Lena Ruiz Azuara, a renowned scientist in Mexico with extensive experience in the development of new drugs against certain types of cancer, has spoken out about the myriad of challenges faced by women in the scientific field. One of these obstacles, which she has personally encountered, is the skepticism of men towards their female counterparts. She expressed this sentiment in an interview with The Conference.
As the emeritus researcher of the Faculty of Chemistry (FQ) at the National Autonomous University of Mexico (UNAM) and a 2021 National Science Award winner in the field of Physical-Mathematical and Natural Sciences, Ruiz Azuara has had numerous experiences with gender discrimination. She noted that many male doctors often lack confidence in developments made by women, leading to a hindrance in the progression of important projects within universities.
Ruiz Azuara also highlighted the prevalent issue of self-doubt among Mexicans, fueled by the belief that foreign-made products or initiatives are superior to those made locally. This mentality, she argues, undermines the talents and capabilities of many valuable Mexican individuals.
In her own career, Ruiz Azuara has faced gender-based challenges of her own. Despite meeting all the necessary requirements, she was once denied a scholarship for postgraduate studies simply because she was married. However, she managed to overcome this setback, securing a half-subsidy from Conacyt for sustenance and eventually receiving a scholarship from the Bank of Mexico in association with UNAM after proving her capabilities.
Despite these hurdles, Ruiz Azuara emphasized the enthusiasm and commitment of her students and collaborators in her drug development project. Their participation has been instrumental to the progress of the project, and she praised their dedication and understanding of the project’s significance.
With the support of her team, Ruiz Azuara remains hopeful and determined to take her drug project to fruition, with the ultimate goal of benefiting Mexican society. She expressed her desire for her drugs to first reach Mexicans, who she feels a duty towards as a product of the country’s education.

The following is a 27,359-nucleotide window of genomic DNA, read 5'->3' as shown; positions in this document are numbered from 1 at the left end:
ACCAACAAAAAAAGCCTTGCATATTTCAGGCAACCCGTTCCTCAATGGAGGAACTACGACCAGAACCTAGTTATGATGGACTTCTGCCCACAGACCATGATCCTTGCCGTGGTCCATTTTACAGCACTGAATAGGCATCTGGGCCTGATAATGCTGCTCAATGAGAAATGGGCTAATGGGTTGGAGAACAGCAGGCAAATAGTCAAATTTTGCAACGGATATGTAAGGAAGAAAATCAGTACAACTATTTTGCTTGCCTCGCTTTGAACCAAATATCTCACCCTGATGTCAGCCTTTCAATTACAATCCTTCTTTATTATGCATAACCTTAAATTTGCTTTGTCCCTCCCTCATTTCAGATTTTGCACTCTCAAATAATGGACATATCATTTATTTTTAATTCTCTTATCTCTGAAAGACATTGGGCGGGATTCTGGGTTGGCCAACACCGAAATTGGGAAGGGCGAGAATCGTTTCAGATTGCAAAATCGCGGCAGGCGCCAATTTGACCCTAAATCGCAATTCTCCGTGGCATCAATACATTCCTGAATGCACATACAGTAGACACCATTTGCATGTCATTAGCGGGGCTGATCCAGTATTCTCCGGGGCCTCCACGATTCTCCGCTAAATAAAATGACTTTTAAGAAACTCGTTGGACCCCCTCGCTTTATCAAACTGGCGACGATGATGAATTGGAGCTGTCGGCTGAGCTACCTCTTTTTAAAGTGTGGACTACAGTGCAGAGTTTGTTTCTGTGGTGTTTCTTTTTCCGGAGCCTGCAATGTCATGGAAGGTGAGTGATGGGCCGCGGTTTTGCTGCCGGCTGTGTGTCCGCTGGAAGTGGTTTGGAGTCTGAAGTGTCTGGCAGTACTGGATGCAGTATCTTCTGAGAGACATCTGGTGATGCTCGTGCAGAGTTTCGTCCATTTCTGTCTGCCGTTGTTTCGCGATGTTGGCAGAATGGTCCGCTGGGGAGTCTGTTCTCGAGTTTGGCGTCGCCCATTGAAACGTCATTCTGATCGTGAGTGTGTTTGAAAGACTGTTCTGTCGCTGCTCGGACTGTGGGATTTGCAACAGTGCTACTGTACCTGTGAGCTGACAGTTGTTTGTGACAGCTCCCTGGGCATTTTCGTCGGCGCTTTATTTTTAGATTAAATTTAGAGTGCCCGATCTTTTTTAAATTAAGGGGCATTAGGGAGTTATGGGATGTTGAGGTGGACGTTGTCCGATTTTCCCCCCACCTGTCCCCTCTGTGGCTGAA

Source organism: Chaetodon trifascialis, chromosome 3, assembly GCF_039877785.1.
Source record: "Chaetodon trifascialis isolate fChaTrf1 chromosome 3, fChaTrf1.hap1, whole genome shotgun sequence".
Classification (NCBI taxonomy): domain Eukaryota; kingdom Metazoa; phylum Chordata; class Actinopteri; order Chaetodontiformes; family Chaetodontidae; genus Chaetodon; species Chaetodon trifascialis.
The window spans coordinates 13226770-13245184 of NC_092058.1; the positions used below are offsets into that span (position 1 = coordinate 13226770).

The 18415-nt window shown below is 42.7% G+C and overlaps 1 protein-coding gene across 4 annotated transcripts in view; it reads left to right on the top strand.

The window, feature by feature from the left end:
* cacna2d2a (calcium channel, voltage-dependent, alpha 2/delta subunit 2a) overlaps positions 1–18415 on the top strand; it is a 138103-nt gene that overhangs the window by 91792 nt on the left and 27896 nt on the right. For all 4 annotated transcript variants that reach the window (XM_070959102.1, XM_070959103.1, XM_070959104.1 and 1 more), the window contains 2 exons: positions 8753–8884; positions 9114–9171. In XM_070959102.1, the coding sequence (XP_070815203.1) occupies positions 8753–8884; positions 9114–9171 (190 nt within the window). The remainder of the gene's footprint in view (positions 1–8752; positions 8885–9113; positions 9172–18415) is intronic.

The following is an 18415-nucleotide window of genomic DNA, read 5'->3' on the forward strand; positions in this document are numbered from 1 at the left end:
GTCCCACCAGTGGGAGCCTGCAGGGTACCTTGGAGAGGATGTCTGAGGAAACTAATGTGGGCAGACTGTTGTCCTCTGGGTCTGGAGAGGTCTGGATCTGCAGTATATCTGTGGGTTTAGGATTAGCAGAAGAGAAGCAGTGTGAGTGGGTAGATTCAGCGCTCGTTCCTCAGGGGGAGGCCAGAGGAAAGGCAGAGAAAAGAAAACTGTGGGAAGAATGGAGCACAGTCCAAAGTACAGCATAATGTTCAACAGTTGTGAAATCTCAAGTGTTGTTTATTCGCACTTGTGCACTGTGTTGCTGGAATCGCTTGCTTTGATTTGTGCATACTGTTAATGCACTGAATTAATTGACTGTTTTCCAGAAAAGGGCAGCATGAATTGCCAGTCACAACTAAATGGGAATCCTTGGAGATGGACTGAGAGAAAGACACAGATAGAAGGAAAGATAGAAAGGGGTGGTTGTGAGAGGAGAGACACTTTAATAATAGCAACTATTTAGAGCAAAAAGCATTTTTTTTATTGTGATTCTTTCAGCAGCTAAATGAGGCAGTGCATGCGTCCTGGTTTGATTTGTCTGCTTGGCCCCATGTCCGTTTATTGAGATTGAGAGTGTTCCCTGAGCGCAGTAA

Since 1975, Ruiz Azuara has been a pioneer in the field of inorganic chemistry in CF. She attributes her interest in this area to José Herrán, who was a director of the graduate studies and then of the faculty. Herrán’s vision inspired Ruiz Azuara and several other students to seek specialization abroad in areas not available in Mexico.
▲ Ruiz Azuara will be giving talks at the Faculty of Chemistry of UNAM as part of the Science beyond the classroom series on February 15.Photo taken from the page of the Chemical Society of Mexico
She had the opportunity to specialize in inorganic chemistry of metals at the University of Edinburgh, an area that has since become widely recognized throughout Mexico. Over the years, she developed an interest in metals with biological functions, such as iron in hemoglobin, which led to her specialization in this field.
Ruiz Azuara also expressed gratitude towards her high school chemistry teacher, who ignited her interest in chemistry. His teachings inspired her to explore the composition of various materials, which eventually led her to the field of biological chemistry.
She emphasized the vital role that chemistry plays in the universe, being involved in both physical and chemical processes. According to Ruiz Azuara, life itself is a result of biochemical processes.
As a recipient of the 2021 National Science Award, Ruiz Azuara acknowledged the exceptional contributions of women in various scientific fields. She encouraged young girls interested in science to pursue their passion, highlighting the multitasking abilities of women as a strength in optimizing ideas and activities.
Ruiz Azuara was pleasantly surprised by the recognition given to her by the government for her expertise. She shared this honor with her entire team, who have worked diligently for many years.
On February 15, Ruiz Azuara will be part of the Science beyond the classroom conferences, a project celebrating its 25th anniversary this year. The first presentation, titled Chemical and biological bases of love and featuring Dr. Ignacio Camacho, will take place at 1 p.m. in Auditorium B of the UNAM Faculty of Chemistry. It will also be streamed on its YouTube channel (https://www.youtube.com/@lcienciamaa).